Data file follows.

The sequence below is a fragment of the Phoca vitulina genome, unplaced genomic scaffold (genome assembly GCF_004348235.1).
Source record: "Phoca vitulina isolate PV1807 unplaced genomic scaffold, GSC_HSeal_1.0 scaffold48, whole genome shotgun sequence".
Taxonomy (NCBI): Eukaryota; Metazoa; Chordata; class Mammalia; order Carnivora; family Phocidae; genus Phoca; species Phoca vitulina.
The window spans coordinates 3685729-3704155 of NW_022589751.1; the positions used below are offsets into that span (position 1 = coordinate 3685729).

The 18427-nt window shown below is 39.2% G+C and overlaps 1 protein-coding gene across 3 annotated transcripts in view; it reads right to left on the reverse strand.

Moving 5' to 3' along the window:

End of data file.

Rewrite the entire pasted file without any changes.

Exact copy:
The sequence below is a fragment of the Phoca vitulina genome, unplaced genomic scaffold (genome assembly GCF_004348235.1).
Source record: "Phoca vitulina isolate PV1807 unplaced genomic scaffold, GSC_HSeal_1.0 scaffold48, whole genome shotgun sequence".
Taxonomy (NCBI): Eukaryota; Metazoa; Chordata; class Mammalia; order Carnivora; family Phocidae; genus Phoca; species Phoca vitulina.
The window spans coordinates 3685729-3704155 of NW_022589751.1; the positions used below are offsets into that span (position 1 = coordinate 3685729).

The 18427-nt window shown below is 39.2% G+C and overlaps 1 protein-coding gene across 3 annotated transcripts in view; it reads right to left on the reverse strand.

Moving 5' to 3' along the window: